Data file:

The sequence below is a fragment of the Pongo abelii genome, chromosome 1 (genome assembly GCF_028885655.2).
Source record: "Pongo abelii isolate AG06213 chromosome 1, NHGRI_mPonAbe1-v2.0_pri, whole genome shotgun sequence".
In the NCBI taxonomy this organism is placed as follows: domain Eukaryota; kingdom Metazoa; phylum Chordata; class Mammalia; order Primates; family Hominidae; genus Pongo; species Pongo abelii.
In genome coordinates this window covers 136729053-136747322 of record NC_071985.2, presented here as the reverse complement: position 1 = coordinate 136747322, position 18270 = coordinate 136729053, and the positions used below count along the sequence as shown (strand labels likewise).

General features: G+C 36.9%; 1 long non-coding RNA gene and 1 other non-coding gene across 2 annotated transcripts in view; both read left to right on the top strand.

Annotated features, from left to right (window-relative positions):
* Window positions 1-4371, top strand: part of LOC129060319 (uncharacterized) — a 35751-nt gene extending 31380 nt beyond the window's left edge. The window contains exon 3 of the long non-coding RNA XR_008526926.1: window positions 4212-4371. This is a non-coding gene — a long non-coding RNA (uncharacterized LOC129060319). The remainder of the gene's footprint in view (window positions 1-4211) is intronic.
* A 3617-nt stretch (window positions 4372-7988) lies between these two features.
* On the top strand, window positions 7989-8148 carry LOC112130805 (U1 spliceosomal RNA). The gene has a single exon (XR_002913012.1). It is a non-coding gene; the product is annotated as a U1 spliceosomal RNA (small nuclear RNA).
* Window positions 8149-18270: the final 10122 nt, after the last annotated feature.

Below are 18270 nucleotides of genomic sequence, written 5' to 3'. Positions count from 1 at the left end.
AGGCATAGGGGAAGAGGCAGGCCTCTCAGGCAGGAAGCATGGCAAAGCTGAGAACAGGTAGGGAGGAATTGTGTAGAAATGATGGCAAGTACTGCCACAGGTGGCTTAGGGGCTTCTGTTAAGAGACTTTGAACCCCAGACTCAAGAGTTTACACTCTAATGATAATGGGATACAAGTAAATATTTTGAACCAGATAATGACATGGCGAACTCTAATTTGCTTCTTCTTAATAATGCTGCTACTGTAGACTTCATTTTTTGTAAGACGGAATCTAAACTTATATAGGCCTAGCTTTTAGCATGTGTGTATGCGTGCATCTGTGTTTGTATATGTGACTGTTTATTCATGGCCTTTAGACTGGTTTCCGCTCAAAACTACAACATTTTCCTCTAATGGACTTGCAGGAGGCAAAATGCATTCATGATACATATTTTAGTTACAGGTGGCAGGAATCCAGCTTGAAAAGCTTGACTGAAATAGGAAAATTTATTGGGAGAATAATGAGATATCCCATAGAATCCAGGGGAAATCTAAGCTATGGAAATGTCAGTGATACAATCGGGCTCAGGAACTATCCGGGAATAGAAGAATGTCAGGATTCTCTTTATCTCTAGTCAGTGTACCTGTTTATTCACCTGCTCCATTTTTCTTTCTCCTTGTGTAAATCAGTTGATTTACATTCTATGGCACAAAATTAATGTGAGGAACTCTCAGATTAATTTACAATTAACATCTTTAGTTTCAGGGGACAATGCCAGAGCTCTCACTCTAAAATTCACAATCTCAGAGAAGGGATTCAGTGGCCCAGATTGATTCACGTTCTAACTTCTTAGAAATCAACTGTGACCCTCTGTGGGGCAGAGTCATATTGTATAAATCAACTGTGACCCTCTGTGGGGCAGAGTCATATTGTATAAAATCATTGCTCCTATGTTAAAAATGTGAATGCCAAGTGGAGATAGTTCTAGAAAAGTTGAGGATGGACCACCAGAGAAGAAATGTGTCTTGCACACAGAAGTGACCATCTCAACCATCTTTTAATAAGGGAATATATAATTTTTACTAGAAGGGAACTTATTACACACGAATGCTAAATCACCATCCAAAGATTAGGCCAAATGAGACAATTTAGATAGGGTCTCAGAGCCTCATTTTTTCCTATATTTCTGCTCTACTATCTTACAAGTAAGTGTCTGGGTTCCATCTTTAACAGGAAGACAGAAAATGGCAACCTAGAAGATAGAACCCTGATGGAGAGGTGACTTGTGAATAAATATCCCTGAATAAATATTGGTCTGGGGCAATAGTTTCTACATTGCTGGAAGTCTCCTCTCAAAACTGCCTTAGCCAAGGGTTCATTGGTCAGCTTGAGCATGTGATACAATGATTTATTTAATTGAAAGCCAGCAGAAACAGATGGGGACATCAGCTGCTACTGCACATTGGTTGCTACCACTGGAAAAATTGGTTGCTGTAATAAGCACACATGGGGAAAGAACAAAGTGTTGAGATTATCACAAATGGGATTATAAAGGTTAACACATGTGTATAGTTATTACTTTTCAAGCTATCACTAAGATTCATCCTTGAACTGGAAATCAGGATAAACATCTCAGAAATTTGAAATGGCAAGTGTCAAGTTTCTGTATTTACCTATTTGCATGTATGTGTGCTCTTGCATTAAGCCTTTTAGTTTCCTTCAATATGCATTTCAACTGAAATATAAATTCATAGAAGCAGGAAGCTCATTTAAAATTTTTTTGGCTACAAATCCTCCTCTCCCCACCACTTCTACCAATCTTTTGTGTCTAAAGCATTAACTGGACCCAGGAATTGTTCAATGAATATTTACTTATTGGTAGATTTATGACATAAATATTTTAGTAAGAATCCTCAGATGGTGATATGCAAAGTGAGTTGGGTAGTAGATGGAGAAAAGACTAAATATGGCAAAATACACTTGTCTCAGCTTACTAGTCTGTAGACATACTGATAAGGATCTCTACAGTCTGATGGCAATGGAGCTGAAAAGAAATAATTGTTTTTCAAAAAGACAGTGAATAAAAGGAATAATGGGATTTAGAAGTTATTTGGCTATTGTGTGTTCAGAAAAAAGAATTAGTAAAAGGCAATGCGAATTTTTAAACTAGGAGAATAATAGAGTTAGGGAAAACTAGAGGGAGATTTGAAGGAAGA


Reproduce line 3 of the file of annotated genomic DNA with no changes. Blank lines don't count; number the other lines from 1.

In the NCBI taxonomy this organism is placed as follows: domain Eukaryota; kingdom Metazoa; phylum Chordata; class Mammalia; order Primates; family Hominidae; genus Pongo; species Pongo abelii.